Bruins

On a night in which B’s defense showed its age, Tuukka Rask provides a bailout in wild night in net

(Photo by Jared Silber/NHLI via Getty Images)

The sight of a vacated Bruins net — in the final minute of regulation during a 2-2 game, no less — might have been the most concerning bit of optics for Boston on Wednesday night, at least for a brief spell.

But speaking after his club's eventual 3-2 overtime victory over the Rangers at Madison Square GardenBruce Cassidy was more concerned with the skaters serving as the next line of defense in front of Tuukka Rask — opting to take his D corps to task in what was an uncharacteristically sloppy night on the blue line.

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"We weren't very good in front of (Rask)," Cassidy said of Boston's defensive structure on Wednesday. "I think it was probably the toughest night our D corps had. We weren't crisp with the puck. We had a pair that fought it all night. We did make some plays, but as a whole, that group looked their age tonight. ... I didn't think it was their cleanest game. That's not all on the D, but just our puck play was spotty at best. You could tell — it looked like we hadn't played in a while."

You very well could make the case that Boston was overdue for a night like Wednesday, in which a D corps featuring four starters aged 25 or under were going to let the opposition get the best of them.  By the end of the night, the Rangers generated an expected goals rate of 4.58 to Boston's 2.99 — a testament to the number of Grade-A looks that the Blueshirts were able to generate against a laboring B's defense. From that angle, it was Boston's worst defensive showing of the season, with their second-highest xGA coming against the Devils (just 2.78) back on Jan. 16.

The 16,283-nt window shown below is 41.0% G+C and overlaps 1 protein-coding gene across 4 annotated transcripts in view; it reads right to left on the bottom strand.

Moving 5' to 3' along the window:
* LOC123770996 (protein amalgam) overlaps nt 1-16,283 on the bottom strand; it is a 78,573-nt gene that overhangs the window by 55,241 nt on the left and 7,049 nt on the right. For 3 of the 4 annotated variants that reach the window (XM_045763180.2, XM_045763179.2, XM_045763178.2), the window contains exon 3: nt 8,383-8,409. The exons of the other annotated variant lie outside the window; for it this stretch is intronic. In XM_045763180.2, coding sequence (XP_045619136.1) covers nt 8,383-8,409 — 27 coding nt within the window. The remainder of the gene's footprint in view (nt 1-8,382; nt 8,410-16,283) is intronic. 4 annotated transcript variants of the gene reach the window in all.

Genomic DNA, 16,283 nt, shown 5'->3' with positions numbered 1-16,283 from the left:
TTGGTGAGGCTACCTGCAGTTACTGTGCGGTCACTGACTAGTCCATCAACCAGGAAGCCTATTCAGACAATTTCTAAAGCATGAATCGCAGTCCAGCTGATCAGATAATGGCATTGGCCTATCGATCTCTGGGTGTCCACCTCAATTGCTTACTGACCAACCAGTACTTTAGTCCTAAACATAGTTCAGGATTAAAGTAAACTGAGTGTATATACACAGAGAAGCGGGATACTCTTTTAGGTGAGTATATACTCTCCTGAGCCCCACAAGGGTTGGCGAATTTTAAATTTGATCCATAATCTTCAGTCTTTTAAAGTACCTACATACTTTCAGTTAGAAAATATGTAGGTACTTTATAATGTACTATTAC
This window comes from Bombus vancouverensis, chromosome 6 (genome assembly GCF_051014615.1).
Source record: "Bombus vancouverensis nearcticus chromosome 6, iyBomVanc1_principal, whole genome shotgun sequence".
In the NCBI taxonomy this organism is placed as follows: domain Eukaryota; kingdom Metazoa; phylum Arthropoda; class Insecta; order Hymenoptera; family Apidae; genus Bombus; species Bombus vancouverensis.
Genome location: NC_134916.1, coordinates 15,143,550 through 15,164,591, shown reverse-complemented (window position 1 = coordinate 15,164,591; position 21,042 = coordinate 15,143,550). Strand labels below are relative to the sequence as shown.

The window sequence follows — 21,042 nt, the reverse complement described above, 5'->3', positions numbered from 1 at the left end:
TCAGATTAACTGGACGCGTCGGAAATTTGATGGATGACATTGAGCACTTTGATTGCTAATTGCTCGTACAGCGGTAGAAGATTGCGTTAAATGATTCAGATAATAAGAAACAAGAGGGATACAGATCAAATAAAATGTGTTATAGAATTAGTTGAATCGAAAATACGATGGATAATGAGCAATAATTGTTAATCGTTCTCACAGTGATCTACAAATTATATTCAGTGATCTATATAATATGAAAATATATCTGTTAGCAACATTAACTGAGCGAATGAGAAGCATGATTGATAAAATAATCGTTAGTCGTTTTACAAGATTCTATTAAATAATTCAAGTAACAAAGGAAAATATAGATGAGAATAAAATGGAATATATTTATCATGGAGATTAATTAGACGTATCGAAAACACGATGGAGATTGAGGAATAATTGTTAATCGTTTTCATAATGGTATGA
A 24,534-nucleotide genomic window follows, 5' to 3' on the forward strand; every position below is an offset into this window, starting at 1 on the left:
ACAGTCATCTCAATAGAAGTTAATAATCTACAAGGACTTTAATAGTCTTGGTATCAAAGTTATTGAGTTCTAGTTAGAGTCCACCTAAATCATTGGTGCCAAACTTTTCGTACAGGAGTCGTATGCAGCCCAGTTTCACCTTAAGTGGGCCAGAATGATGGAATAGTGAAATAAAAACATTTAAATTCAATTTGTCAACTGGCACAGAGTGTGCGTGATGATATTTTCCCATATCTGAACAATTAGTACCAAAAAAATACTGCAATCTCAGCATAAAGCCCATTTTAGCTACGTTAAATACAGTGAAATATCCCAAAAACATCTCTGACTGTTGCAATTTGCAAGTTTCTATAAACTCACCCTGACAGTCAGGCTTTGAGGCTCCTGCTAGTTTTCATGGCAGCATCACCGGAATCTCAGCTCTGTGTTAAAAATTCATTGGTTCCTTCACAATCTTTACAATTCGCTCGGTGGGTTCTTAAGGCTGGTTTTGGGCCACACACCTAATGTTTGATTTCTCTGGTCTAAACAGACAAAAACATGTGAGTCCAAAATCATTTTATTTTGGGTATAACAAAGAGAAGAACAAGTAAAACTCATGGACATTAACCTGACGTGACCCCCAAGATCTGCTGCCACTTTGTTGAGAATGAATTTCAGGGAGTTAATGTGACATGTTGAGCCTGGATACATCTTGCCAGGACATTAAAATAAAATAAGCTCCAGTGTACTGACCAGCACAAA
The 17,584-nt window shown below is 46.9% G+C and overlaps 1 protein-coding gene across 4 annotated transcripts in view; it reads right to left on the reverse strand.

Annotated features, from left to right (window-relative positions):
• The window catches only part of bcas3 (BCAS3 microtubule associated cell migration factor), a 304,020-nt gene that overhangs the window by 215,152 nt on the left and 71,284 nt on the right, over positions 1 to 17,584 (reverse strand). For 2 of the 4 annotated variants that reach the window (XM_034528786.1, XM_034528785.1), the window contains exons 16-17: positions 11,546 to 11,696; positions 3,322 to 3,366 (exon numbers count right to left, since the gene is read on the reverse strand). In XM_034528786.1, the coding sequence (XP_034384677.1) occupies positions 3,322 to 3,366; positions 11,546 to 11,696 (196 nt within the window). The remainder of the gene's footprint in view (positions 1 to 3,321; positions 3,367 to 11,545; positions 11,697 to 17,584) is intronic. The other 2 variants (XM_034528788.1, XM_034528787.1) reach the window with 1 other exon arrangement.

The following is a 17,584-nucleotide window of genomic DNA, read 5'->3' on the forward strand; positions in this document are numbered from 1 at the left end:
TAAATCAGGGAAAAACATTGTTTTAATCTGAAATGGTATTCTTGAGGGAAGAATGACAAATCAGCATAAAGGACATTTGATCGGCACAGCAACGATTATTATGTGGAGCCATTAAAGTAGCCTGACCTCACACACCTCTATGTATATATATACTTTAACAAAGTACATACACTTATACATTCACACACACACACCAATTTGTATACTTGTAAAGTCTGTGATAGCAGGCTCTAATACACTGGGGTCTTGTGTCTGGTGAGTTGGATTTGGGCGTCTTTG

(For Reference: Expected goals accounts for both shot quantity and quality by factoring in multiple shot factors, including the type of shot, distance from the net, angle, 5v5, power play, penalty kill, etc. In other words, the Rangers were expected to score 4.5 goals on Wednesday, based on the chances they were generating.)

Aside from a second period in which the Bruins definitively tilted the ice in their favor (23-5 edge in scoring chances for Boston), the Rangers managed to capitalize against a number of defensive miscues and bring high-danger scoring bids right to the B's doorstep — especially in a third period in which New York outshot Boston, 15-6, and held an 11-3 edge in scoring chances.

(While Boston generated its fair share of looks against Alexandar Georgiev down one end of the ice, New York routinely peppered Rask down low — generating 11 high-danger shots against the B's goalie.)

But on a night in which Boston's young defense finally showed a fault in its armor, those multiple Rangers chances brought to the blue paint didn't go any further beyond the crease — with Rask serving as the equalizer in Boston's fourth straight victory.

For as much as Boston's stout defensive structure, strong special-teams play, the dominance of the team's top stars and the emergence of youngsters like Jakub Zboril, Jeremy Lauzon and others have snagged plenty of the spotlight when it comes to the Bruins' 9-1-2 start to the 2021 season, Rask's play between the pipes has also been instrumental to the club's success — with Wednesday's performance in New York serving as his best showing to date.

Of those 11 high-danger chances